Whenever tissues rub against one another, a bursa forms to allow for smooth gliding. A bursa is a fluid-filled sac and occurs normally throughout the body. Only a few cell layers thick, a bursa is
filled with a lubricating fluid. However, when irritated, a bursa can become markedly thickened and painful. This is often referred to as bursitis. The retrocalcaneal bursa is positioned to allow the
Achilles tendon to glide over the back part (posterior aspect) of the heel bone. When this bone becomes enlarged, inflammation of the retrocalcaneal bursa occurs. This inflammation results in
exquisite tenderness along the posterior aspect of the heel.
As ligaments and tendons stretch and tear, blood from ruptured blood vessels becomes trapped in the local tissues. As the trapped blood clots up, it sticks the tissues together creating adhesions.
Adhesions cause pain, inflammation and restricted movement because the layers of tissue that used to slide smoothly across one another now adhere and snap which interferes with normal functioning. It
is essential to break up clotted blood as quickly as possible to prevent adhesions and scar tissue from forming.
Achiness or stiffness in the affected joint. Worse pain when you press on or move the joint. A joint that looks red and swollen (especially when the bursae in the knee or elbow are affected). A joint
that feels warm to the touch, compared to the unaffected joint, which could be a sign that you have an infection in the bursa. A ?squishy? feeling when you touch the affected part. Symptoms that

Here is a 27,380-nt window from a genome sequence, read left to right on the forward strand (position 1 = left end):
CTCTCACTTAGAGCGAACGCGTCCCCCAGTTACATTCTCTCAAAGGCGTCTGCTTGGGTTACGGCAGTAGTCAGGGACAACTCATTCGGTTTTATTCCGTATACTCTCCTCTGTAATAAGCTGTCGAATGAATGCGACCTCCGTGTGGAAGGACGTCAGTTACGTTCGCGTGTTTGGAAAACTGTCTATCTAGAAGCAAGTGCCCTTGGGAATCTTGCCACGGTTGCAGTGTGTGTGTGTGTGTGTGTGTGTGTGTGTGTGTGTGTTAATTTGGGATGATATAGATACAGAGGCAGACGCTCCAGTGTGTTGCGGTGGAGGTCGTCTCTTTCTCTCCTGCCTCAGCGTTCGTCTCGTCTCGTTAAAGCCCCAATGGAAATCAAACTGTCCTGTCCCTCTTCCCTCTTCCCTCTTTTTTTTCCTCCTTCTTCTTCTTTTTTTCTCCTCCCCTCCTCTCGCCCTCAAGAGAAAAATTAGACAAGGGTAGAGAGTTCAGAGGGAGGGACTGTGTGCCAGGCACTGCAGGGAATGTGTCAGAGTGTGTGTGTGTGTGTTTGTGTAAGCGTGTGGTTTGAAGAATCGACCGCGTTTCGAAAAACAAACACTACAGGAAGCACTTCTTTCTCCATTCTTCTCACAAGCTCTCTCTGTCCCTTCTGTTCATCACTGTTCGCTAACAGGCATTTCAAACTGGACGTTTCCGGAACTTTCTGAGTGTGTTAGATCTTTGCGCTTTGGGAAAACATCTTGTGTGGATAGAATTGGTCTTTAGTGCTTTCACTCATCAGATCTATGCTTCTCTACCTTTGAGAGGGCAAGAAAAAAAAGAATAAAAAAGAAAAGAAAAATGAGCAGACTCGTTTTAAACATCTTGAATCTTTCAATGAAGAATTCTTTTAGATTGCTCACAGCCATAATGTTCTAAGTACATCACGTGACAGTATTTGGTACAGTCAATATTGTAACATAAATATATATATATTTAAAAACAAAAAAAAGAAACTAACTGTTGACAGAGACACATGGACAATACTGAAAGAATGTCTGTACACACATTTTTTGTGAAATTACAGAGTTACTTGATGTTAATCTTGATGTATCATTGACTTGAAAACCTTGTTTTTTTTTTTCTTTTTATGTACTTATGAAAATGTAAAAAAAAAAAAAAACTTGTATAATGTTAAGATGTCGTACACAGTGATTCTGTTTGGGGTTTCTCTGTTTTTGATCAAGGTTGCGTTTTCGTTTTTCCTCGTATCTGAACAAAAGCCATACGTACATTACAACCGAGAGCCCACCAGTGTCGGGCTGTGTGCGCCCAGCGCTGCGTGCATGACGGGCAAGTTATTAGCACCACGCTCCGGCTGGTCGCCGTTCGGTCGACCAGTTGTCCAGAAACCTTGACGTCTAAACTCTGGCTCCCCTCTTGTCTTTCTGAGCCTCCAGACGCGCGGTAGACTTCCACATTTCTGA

rapidly reappear after an injury or sharp blow to the affected area.
Gram stain. A lab test called a Gram stain is used to determine if certain troublesome bacteria are present. Not all bacteria can be identified with a Gram stain, however, so even if the test comes
back negative, septic bursitis cannot be completely ruled out. White blood cell count. An elevated number of white blood cells in the bursa's synovial fluid indicates an infection. Glucose levels
test. Glucose levels that are significantly lower than normal may indicate infection.
Non Surgical Treatment
You should rest from all activities that cause pain or limping. Use crutches/cane until you can walk without pain or limping. Ice. Place a plastic bag with ice on the foot for 15-20 minutes, 3-5
times a day for the first 24-72 hours. Leave the ice off at least 1 1/2 hours between applications. Compression. Lightly wrap an elastic bandage from the toes to mid calf, using even pressure. Wear
this until swelling decreases. Loosen the wrap if your toes start to turn blue or feel cold. Elevate. Make sure to elevate the ankle above heart level. To improve symptoms of plantar calcaneal
bursitis after the acute phasetry the baked bean tin stretch, using a baked bean tin roll the foot backwards and forwards. 2 minutes in the morning before putting the foot to the floor. 5-10 minutes
every evening. Contrast foot baths. 10 minutes warm water. 10 minutes cool water morning and evening (morning may be missed if time is restricted). Stretches. Start with 10 stretches per day, holding
the stretch for 30 seconds, then relax and then repeat. Continue this stretch daily until you can no longer feel it pulling on the heel, then progress to stretch. Do 10 per day holding for 30 seconds
per stretch. When you can no longer feel it pulling on the heel proceed to stretches. Do 10 per day holding for 30 seconds on every stretch.
Surgery is rarely done strictly for treatment of a bursitis. If any underlying cause is the reason, this may be addressed surgically. During surgery for other conditions, a bursa may be seen and